The Infusion Room

For the last two days I have taken a friend for her chemotherapy at Presbyterian Kaseman Cancer Center.  This is the fifth month of a six month round of therapy.

My friend is resilient, independent and self-sufficient.  She has no choice.  She has no one at home to care for her. Her cancer is stage four.

We check in and go into the center. There is no wait. One of her favorite nurses comes to get her. He brings her into a two recliner room  and inserts her IV catheter. Blood is drawn for the labs. Expertly done.

Next is the weigh in and the doctor’s visit. We have the same doctor. Pleasant man. Today he takes all the time she needs and helps her solve the at home nausea problem and he reviews the labs taken 10 minutes ago.

On to the infusion room. It is a squarish room.  Large windows, mountain view.  Lining the walls are recliners each having an IV pole on a stand with a controller.

The nurse for the day starts a bag of saline running. A warm blanket and pillows appear.  A bag of steroids with nausea medication is hung. Followed by medicine to protect her stomach.

That done the nurse appears gowned  gloved and masked with the first chemo. The infusion is started.  My friend tolerates the infusion. We talk. The oncology dietitian stops by for a visit.  Someone offers us snacks.

I step out for lunch. My friend has a sandwich and a banana. The last bag is hanging.

I am surprised to see that most patients have no one with them to offer support and to while away the time.  I expected someone to be there for each.  Life would be so much better if there were.

Next day was a shorter version of the first. All went well.

Hopefully, her nausea is under control. Today she did express a need for a hamburger. Tomorrow,  if her night goes well, we will stop at Fuddruckers  on the way to our cancer rehab class on managing fatigue.

 

 

 

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Bring out the best you through exercise workshop

Recovering from cancer,  Addressing  the issues

Presbyterian Kaseman Hospital  >>open to all cancer patients>>Wednesdays 1-3>>                        call  505-559-8761 to join group or come to an individual class. FREE and Supportive +++good for any level of ability

10-1-14                                                                                                                                          Lymphedema discussion                                                                                                                             Ada Portman, MPT,CLT and Gretl Bernaert, OTR/L,  CLT-LANA                                                                Activity:   therapeutic exercises

10-8-14                                                                                                                                                               Fatigue and activities of daily living                                                                                                          Overview, management :     Ann Mustoe RN, ONS and Gretl Bernaert, OTR/L,  CLT-LANA                 Activity:    Chair exercises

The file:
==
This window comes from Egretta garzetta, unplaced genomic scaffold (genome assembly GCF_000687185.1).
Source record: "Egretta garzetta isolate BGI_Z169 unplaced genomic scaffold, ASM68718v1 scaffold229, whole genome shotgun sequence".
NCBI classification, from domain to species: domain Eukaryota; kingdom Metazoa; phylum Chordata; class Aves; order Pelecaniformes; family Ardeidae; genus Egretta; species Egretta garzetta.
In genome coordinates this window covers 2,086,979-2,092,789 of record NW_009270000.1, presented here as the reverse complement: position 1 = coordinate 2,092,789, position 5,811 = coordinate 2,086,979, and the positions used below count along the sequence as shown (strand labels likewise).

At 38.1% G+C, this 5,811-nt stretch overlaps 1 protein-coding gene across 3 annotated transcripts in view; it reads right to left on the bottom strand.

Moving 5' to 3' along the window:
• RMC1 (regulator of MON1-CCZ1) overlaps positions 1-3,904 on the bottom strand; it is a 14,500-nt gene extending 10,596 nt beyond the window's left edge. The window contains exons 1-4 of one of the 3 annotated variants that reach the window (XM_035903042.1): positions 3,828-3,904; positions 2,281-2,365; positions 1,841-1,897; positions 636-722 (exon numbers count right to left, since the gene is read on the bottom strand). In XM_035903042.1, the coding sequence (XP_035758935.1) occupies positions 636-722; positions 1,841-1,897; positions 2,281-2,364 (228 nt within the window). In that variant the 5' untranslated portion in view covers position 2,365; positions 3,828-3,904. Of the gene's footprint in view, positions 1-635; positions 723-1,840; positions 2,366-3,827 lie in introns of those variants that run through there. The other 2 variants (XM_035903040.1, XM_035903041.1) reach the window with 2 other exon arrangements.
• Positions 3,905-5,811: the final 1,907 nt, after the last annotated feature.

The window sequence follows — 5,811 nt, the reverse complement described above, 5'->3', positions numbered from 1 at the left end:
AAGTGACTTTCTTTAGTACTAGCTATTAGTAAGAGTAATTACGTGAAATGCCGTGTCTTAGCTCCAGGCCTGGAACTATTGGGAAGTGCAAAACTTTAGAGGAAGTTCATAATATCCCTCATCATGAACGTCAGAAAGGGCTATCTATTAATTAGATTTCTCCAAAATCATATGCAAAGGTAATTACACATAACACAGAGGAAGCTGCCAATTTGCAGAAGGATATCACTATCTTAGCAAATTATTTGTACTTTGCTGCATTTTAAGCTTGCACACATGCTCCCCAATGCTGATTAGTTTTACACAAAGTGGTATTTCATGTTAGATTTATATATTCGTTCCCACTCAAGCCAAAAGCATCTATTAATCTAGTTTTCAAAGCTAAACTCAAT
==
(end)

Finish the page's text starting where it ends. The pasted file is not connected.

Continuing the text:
10-15-14                                                                                                                                                              Nutrition and dietary considerations                                                                                               Overview,:   healthy eating, weight gain/loss Jan Esparza RD                                                                      Activity:     nutrition game and circuit training

10-22-14                                                                                                                                                             Peripheral neuropathy  and cognitive impairment                                                                              Overview, management     Monica Bartley, exercise specialist  and Ada Portman MPT, CLT               Activity:       balance class and cognitive exercise with movement

10-29-14                                                                                                                                                              Long term side effects and exercise                                                                                                           Bone:    Gretl Bernaert                 benefits of exercise                    estrogen blockers                             Activity:  low impact aerobics

All classes also include breathing and stretching and journaling

Cancer story 2

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Ageless, petite, dressed in her usual ankle length tights and colorful full shirt.  Sitting next to me.  Waiting for our turn to get zapped in the radiation room.

She said when her mother died of cancer, she didn’t know how to help.  Now she knows how to help.

She volunteers her hair dressing services to hospice. Very helpful and very satisfying.

She is worried.  Her cancer is progressing.  Who will take care of her hospice patients when she is gone?

I said, “Then, you need to get better so you can continue to take care of them.”

 

Medical staff story 1

 

A sweet little old  Hispanic gal,  fresh from open heart surgery,  finally decided to take a Percocet at bedtime.